4 When potatoes are done, drain completely, cover and set over low heat for half a minute to dry thoroughly. Remove from heat, mash, add butter and continue mashing. Stir in milk, salt, pepper and grated Cheddar. Potatoes will be a bit looser than you would make to serve as mashed potatoes; this makes spreading easier.

5 Lightly grease a 15x10x2-inch baking dish (I use a little extra virgin olive oil). Line bottom of dish with *half the potatoes, then all the filling; top with potatoes. Can be made the day before. Cover and refrigerate until 65 minutes before serving time. Preheat oven to 375F/190C/Gas5. Uncover and bake for 55 minutes. Let stand for 10 minutes before cutting into squares. It can be made with ground beef, if you prefer; but I've found that even people who claim to not like ground turkey can't even tell the difference with this recipe. If using ground beef (even lean ground beef), though, drain the fat off before adding other ingredients.

* That is not the usual way to do shepherd's pie, but I've done it this way for many years. It's the way to go if, like me, you like your shepherd's pie to come out of the pan in neat squares.

Disclosure: We are a participant in the Amazon Services LLC Associates Program, an affiliate advertising program designed to provide a means for us to earn fees by linking to Amazon .com and affiliated sites. This helps cover some of the costs of running the blog. Thank you for your support. 


If you liked this post, please Pin it and share it!


Unknown said...

Hi Jean, I love shepherds pie, it reminds me of school dinners and I always order it in cafes.

Thanks for visiting my muffins, in answer to your question about buttermilk, yes they regularly stock it in Sainsburys and Waitrose here. You normally find it on the end of a supermarket aisle with all the creams, creme fraiche, custards etc rather than with the milk. I have heard via Nigella Lawson that you can make your own by mixing milk and live yogurt 50/50 but I've never tried that as I haven't had any trouble buying it.

Jean | DelightfulRepast.com said...

Hi Sarah--The thing my husband loves about my shepherd's pie, besides the flavour, is that it can be cut into neat squares. He doesn't like the kind that is spooned onto your plate.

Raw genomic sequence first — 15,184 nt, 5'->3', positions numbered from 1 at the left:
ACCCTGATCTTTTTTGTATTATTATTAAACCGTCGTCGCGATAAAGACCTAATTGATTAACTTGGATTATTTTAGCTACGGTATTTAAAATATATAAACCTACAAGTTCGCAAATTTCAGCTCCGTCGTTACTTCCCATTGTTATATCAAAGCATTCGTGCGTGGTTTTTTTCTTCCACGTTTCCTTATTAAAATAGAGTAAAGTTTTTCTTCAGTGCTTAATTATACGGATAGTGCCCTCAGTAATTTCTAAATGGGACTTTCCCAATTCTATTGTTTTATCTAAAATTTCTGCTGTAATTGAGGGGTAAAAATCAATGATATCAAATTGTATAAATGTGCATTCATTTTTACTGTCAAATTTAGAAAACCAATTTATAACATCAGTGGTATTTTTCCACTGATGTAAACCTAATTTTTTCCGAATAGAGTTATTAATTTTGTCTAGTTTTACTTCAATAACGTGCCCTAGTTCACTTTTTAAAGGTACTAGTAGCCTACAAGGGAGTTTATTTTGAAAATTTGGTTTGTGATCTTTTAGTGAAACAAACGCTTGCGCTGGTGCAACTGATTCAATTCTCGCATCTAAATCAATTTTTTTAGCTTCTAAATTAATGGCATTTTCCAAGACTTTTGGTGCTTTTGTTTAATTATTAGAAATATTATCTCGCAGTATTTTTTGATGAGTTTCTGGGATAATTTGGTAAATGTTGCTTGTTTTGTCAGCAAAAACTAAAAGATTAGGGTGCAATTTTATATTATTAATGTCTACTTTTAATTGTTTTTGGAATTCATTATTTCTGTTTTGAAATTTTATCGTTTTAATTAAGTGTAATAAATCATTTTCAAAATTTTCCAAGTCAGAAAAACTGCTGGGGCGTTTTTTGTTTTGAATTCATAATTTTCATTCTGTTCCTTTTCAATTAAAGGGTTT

Thanks for letting me know where my readers in the UK can find buttermilk. I'll pass it along.

Anonymous said...

Hi Jean! Thanks for reading my blog... I enjoyed yours too! Especially this post since I'm big on comfort food. Someone scoffed at my mac and cheese post but I say boo to that! Comfort food is just as good as foie gras! Thanks again for reading and I'll definitely be checking back soon!

Jean | DelightfulRepast.com said...

Yes, there is too much food snobbery these days. I'll take a good mac and cheese over foie gras any day.

alissa said...

My husband LOVES shepherd's pie - I just saved your recipe - looking forward to trying it out!

Jean | DelightfulRepast.com said...

Thanks, Alissa. Let me know how it turns out for you and how hubby likes it!

Psychic By Internet said...

I definitely agree with you. I am a hardcore fan of comfort food, and, though I love to cook, I prefer the simpler classics over the complicated gourmet dishes.

I know you have a vegetarian version of this as well but I really like the ground beef texture in Shepherd's Pie so I just substituted two packages of Yves Veggie Ground Round for the 2 lb. of ground turkey and I also substituted buttermilk for the milk (because I needed to use up some leftover buttermilk) and it turned out beautifully!

Excellent recipe and the addition of tomatoes and carrots makes it a bit healthier and more interesting. Thanks for sharing! :)

Jean | DelightfulRepast.com said...

Thank you! I'm glad you liked the addition of tomato. It's not enough to make it tomato-y, just enough to add a little "something."